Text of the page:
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We use soil samples data for interpolating soil fertility parameters using ArcGIS geostatistical Kriging. While doing kriging, the resultant map values ranges are not matching with our input samples range. Suppose available phosphorus of analysed soil samples data vary from 30 to 75 ppm (for 500 samples). After prediction, map shows range between 35 to 60ppm. Therefore we can't classify upper concentration, above 60 - 75 ppm.

Is it because of prediction modelling by calculating statistical relationship of input points?

What is the actual principle behind this?

  • Do you work with geostatistical analyst or with spatial analyst ? – radouxju Jan 19 '16 at 11:04
  • This is a fundamental property of any "best linear unbiased predictor"--it is essentially regression to the mean. For classification, consider Probability Kriging (PK) or use a different technique altogether. – whuber Jan 20 '16 at 0:04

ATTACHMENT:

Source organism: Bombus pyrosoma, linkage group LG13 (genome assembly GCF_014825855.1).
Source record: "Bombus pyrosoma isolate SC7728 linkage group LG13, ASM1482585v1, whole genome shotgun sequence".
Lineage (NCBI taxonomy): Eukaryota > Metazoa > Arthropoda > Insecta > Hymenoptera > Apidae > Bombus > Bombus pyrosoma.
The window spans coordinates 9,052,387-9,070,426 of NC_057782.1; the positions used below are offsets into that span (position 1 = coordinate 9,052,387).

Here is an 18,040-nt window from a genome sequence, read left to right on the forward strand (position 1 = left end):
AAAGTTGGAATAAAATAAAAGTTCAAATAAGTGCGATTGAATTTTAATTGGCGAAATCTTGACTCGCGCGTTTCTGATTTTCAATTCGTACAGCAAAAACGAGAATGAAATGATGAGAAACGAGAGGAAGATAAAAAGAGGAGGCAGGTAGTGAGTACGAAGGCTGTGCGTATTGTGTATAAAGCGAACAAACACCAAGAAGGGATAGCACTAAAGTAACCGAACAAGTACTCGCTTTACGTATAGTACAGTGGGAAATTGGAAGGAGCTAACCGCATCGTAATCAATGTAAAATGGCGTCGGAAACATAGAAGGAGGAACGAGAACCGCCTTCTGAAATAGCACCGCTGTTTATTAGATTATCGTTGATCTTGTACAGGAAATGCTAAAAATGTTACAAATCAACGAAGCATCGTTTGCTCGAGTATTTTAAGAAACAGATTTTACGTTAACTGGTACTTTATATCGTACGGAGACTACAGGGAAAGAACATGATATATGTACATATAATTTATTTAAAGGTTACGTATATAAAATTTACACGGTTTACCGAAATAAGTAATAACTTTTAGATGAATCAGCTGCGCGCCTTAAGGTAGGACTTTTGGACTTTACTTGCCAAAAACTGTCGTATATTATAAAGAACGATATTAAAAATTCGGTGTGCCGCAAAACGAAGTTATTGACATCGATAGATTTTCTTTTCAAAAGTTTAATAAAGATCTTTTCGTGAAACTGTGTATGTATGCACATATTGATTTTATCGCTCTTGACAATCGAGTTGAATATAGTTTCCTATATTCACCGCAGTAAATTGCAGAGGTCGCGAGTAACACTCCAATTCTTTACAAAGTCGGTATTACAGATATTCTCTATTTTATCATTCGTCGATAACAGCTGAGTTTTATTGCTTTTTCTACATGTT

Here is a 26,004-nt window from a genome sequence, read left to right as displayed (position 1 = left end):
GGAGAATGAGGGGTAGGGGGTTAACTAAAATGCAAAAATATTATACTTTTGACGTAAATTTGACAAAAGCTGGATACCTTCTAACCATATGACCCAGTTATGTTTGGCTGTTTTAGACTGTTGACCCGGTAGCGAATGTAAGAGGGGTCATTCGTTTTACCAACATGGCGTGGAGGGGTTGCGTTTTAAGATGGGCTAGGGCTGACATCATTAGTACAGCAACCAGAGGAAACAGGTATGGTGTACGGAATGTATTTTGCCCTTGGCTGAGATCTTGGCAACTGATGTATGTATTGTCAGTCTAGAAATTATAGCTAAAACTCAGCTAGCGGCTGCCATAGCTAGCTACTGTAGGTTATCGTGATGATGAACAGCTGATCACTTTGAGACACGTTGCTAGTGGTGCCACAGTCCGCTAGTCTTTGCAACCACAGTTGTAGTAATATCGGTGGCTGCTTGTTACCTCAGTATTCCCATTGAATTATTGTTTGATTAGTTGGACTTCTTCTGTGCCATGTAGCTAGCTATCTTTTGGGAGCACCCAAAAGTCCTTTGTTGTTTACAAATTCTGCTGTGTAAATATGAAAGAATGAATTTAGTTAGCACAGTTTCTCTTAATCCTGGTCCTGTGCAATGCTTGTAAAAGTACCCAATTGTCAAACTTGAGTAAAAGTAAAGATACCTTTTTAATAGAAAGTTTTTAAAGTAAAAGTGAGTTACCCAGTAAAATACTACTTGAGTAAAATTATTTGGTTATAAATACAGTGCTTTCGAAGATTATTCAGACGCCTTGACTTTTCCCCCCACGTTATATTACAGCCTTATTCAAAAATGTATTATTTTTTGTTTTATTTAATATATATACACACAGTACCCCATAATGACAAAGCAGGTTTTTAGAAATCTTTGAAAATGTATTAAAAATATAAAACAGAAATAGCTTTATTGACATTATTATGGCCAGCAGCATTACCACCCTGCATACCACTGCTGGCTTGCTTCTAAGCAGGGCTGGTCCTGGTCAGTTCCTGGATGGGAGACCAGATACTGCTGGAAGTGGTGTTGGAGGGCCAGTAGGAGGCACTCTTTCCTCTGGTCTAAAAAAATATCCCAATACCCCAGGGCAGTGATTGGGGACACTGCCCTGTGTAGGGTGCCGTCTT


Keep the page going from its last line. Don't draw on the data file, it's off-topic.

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As commented by @whuber:

This is a fundamental property of any "best linear unbiased predictor"--it is essentially regression to the mean. For classification, consider Probability Kriging (PK) or use a different technique altogether.

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